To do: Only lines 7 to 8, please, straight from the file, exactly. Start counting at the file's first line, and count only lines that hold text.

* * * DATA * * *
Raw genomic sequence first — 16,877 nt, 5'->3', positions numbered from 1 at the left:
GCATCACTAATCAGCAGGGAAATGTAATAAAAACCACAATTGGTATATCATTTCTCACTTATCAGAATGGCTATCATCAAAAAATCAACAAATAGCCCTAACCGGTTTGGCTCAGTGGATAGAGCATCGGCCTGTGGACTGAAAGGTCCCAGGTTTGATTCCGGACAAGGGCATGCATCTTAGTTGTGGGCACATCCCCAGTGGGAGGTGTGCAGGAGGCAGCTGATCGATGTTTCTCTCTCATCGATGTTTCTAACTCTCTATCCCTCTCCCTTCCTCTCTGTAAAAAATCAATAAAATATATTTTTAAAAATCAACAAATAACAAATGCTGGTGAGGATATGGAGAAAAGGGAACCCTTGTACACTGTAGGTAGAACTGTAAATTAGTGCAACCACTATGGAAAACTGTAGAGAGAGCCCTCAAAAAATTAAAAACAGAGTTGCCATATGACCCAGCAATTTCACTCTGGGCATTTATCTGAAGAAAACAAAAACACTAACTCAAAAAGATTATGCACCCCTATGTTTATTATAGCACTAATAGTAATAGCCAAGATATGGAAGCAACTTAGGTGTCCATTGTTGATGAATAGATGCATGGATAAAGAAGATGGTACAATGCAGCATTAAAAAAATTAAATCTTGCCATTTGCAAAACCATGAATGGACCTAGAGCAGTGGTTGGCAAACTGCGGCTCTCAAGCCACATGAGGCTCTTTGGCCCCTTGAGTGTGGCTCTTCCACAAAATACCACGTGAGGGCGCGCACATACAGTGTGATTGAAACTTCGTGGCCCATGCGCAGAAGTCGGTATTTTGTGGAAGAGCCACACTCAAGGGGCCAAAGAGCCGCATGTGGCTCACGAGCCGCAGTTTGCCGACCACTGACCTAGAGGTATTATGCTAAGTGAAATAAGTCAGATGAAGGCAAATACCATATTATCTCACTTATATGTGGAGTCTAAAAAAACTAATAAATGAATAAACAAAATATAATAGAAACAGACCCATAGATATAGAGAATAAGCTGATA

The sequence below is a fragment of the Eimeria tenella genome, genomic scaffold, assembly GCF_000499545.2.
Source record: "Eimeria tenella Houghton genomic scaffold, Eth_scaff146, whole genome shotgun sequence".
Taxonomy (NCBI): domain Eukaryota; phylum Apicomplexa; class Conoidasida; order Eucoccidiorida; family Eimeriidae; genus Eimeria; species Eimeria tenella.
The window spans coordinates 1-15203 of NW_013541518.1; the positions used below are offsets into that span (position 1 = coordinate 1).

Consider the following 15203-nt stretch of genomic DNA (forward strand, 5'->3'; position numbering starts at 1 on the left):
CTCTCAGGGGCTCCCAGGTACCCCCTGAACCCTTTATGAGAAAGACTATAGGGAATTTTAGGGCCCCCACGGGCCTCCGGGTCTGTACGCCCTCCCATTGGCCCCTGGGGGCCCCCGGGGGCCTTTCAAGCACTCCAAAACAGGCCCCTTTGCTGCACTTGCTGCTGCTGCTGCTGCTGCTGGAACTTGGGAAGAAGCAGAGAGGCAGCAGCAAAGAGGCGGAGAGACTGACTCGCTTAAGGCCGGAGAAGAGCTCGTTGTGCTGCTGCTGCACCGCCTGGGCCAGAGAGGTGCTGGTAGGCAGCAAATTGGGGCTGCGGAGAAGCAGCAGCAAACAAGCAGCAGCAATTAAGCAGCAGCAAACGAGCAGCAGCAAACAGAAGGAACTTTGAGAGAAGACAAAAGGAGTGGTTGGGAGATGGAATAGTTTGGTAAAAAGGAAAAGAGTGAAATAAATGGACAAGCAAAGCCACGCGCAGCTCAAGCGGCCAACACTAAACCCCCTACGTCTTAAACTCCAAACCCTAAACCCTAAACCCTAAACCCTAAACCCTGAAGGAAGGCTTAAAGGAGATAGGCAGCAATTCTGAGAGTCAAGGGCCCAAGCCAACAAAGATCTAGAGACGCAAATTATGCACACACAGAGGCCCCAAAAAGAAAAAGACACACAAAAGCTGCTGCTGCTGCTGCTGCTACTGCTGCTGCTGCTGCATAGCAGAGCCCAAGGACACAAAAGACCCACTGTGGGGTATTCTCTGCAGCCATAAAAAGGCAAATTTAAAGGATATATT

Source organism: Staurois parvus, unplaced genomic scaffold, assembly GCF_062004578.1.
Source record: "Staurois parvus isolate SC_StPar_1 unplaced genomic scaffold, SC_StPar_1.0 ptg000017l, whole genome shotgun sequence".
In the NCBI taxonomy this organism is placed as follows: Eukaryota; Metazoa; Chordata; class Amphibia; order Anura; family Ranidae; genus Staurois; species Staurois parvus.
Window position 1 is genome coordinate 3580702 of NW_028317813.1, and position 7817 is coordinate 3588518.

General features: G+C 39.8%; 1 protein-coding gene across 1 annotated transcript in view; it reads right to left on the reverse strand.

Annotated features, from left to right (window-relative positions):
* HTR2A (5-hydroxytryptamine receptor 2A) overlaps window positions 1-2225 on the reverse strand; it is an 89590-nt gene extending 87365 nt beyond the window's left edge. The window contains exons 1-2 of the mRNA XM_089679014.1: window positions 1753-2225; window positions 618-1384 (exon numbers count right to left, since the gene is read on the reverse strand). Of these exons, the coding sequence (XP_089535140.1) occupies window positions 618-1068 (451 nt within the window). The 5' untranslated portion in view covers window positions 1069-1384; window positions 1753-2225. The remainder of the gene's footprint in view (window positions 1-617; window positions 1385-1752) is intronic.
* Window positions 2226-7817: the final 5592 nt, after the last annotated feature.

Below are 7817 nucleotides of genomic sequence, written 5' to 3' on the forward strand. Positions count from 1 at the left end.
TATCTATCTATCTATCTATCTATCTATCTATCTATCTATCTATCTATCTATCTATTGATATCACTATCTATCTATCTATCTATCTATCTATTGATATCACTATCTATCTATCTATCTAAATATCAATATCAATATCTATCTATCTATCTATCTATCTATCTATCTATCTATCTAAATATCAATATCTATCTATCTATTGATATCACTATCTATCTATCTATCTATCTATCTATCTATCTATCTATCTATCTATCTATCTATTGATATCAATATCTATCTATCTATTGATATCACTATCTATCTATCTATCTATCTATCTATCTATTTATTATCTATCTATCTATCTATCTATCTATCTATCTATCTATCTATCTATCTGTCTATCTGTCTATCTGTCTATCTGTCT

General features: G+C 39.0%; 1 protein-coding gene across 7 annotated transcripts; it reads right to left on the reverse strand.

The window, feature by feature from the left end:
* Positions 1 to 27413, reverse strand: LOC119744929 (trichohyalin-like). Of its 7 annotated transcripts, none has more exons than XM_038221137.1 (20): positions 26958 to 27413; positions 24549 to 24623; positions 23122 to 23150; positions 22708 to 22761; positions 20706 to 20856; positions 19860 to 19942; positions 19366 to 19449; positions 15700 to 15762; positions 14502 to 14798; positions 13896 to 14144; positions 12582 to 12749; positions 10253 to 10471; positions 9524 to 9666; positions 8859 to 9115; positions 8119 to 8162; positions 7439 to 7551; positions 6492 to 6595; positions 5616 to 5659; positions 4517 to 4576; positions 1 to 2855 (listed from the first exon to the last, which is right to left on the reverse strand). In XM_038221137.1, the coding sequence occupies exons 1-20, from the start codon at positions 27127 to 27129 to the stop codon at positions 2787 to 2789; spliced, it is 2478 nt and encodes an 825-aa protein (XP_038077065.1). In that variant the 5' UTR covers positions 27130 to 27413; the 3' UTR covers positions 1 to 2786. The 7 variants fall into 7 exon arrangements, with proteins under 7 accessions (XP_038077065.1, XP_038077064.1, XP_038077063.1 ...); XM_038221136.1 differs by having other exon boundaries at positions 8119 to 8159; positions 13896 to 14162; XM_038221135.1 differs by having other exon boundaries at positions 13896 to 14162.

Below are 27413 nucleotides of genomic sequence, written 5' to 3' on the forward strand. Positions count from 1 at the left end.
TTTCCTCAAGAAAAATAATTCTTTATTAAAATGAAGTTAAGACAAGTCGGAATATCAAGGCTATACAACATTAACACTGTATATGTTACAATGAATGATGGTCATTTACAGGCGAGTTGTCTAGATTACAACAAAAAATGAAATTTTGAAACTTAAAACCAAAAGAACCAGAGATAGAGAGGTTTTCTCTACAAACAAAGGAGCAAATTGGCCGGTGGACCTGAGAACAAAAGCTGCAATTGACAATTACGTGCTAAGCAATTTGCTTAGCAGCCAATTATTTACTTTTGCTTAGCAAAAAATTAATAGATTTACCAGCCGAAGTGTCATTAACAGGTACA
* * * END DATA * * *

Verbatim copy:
Consider the following 15203-nt stretch of genomic DNA (forward strand, 5'->3'; position numbering starts at 1 on the left):
CTCTCAGGGGCTCCCAGGTACCCCCTGAACCCTTTATGAGAAAGACTATAGGGAATTTTAGGGCCCCCACGGGCCTCCGGGTCTGTACGCCCTCCCATTGGCCCCTGGGGGCCCCCGGGGGCCTTTCAAGCACTCCAAAACAGGCCCCTTTGCTGCACTTGCTGCTGCTGCTGCTGCTGCTGGAACTTGGGAAGAAGCAGAGAGGCAGCAGCAAAGAGGCGGAGAGACTGACTCGCTTAAGGCCGGAGAAGAGCTCGTTGTGCTGCTGCTGCACCGCCTGGGCCAGAGAGGTGCTGGTAGGCAGCAAATTGGGGCTGCGGAGAAGCAGCAGCAAACAAGCAGCAGCAATTAAGCAGCAGCAAACGAGCAGCAGCAAACAGAAGGAACTTTGAGAGAAGACAAAAGGAGTGGTTGGGAGATGGAATAGTTTGGTAAAAAGGAAAAGAGTGAAATAAATGGACAAGCAAAGCCACGCGCAGCTCAAGCGGCCAACACTAAACCCCCTACGTCTTAAACTCCAAACCCTAAACCCTAAACCCTAAACCCTAAACCCTGAAGGAAGGCTTAAAGGAGATAGGCAGCAATTCTGAGAGTCAAGGGCCCAAGCCAACAAAGATCTAGAGACGCAAATTATGCACACACAGAGGCCCCAAAAAGAAAAAGACACACAAAAGCTGCTGCTGCTGCTGCTGCTACTGCTGCTGCTGCTGCATAGCAGAGCCCAAGGACACAAAAGACCCACTGTGGGGTATTCTCTGCAGCCATAAAAAGGCAAATTTAAAGGATATATT